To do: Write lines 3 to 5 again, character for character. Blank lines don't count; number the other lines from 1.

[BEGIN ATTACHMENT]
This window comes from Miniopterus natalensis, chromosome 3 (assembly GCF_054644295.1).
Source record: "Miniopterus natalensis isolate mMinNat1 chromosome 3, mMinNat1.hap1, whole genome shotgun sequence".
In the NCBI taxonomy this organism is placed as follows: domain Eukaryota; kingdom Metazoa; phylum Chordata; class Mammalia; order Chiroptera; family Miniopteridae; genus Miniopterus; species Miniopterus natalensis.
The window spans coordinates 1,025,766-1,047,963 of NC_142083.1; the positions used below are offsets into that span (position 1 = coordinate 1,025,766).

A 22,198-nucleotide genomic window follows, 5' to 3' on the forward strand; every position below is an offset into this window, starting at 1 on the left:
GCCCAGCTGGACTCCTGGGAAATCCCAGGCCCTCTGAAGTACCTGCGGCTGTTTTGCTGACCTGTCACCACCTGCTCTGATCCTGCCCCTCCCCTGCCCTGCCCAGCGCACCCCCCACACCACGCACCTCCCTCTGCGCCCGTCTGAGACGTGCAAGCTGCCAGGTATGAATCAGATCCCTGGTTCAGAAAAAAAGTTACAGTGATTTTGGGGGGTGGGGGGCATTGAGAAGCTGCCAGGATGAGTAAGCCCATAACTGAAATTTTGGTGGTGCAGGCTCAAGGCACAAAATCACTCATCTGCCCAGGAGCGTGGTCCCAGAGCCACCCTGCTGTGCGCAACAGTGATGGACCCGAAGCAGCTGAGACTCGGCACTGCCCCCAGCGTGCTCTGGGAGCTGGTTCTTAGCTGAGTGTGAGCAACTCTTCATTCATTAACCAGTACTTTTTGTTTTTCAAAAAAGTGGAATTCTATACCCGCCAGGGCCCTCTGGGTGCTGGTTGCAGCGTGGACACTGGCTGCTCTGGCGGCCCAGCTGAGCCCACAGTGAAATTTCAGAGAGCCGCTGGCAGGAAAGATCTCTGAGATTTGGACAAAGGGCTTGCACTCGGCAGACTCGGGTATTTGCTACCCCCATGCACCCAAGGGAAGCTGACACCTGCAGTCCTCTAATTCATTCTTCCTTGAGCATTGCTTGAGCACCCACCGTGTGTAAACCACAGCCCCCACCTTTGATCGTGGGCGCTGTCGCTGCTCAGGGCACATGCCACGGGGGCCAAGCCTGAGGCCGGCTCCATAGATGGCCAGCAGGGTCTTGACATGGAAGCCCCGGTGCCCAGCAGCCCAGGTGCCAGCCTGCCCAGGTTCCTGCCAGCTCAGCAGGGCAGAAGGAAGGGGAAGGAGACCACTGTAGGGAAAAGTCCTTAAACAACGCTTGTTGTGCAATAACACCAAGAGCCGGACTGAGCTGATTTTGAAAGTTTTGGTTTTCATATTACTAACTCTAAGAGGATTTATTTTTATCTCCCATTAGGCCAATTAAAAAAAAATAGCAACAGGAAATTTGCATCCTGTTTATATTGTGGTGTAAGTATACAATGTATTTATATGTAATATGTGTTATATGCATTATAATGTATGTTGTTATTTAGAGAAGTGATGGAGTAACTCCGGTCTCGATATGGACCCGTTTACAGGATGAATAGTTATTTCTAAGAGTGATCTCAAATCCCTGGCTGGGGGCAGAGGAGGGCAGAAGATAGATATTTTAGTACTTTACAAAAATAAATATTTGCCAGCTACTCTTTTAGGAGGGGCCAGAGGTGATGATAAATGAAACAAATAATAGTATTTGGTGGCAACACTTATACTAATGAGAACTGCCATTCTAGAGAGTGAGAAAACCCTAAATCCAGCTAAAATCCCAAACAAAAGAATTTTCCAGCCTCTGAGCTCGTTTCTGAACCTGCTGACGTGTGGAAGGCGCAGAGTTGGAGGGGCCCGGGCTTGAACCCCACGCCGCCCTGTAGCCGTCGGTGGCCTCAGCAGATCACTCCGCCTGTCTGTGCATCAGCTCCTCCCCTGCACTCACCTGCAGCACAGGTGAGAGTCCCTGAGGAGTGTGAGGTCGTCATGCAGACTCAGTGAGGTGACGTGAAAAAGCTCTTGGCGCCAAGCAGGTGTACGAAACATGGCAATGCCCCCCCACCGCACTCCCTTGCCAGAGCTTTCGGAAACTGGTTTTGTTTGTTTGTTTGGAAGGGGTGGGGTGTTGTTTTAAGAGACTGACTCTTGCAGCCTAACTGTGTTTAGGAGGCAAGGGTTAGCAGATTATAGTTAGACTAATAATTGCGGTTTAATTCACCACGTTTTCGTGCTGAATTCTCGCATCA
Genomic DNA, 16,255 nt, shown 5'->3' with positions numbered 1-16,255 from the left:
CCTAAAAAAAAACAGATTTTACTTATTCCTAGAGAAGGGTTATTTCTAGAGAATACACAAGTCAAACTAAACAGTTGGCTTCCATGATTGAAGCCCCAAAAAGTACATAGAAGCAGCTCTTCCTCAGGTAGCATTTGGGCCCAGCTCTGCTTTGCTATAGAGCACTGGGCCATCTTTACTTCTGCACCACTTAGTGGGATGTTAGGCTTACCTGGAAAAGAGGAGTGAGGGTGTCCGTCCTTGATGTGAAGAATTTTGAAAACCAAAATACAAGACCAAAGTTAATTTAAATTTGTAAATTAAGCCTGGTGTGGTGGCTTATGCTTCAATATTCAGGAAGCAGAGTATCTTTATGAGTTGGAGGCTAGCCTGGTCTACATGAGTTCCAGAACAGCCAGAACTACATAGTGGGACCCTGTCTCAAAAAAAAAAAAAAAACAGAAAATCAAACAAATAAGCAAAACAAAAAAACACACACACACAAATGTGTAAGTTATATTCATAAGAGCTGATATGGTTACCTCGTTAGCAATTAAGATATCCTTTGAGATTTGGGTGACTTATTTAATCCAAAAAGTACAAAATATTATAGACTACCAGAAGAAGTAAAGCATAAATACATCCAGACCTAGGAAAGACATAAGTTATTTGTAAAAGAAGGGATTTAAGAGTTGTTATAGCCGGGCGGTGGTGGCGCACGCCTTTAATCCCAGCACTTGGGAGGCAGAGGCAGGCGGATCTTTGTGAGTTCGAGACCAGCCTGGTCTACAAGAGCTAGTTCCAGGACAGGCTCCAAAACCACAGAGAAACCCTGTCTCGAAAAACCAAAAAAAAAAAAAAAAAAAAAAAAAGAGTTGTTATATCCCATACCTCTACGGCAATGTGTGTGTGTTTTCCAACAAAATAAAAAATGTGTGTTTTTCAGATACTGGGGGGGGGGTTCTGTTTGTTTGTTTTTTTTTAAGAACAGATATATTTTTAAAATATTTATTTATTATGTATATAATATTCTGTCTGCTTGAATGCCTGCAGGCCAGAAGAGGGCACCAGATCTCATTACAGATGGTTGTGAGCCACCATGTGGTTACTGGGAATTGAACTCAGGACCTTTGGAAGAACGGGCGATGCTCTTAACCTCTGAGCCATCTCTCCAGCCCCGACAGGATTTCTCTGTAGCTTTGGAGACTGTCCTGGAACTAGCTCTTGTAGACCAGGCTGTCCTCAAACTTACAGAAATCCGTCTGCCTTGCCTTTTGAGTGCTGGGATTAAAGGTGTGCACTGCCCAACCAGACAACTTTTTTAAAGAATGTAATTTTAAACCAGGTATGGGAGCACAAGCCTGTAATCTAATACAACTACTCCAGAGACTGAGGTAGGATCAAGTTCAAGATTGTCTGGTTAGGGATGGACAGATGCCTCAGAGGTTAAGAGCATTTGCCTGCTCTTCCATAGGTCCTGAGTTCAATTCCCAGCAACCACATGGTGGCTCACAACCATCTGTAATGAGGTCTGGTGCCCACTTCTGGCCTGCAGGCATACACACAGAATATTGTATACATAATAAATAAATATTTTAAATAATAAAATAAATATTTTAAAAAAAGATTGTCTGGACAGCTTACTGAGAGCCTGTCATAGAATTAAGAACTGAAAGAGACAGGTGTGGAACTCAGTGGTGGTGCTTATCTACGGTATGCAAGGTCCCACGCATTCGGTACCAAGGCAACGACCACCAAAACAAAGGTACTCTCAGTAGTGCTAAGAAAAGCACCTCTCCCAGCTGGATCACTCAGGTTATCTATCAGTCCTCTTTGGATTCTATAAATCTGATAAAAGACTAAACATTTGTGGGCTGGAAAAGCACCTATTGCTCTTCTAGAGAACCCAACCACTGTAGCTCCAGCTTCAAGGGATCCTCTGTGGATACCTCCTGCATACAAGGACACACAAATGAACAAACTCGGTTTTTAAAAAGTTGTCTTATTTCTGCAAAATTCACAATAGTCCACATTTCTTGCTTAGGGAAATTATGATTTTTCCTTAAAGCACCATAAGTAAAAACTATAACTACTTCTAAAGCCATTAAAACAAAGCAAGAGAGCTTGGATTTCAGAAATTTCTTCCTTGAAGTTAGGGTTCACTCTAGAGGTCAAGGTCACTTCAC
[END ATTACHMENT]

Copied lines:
In the NCBI taxonomy this organism is placed as follows: domain Eukaryota; kingdom Metazoa; phylum Chordata; class Mammalia; order Chiroptera; family Miniopteridae; genus Miniopterus; species Miniopterus natalensis.
The window spans coordinates 1,025,766-1,047,963 of NC_142083.1; the positions used below are offsets into that span (position 1 = coordinate 1,025,766).

A 22,198-nucleotide genomic window follows, 5' to 3' on the forward strand; every position below is an offset into this window, starting at 1 on the left: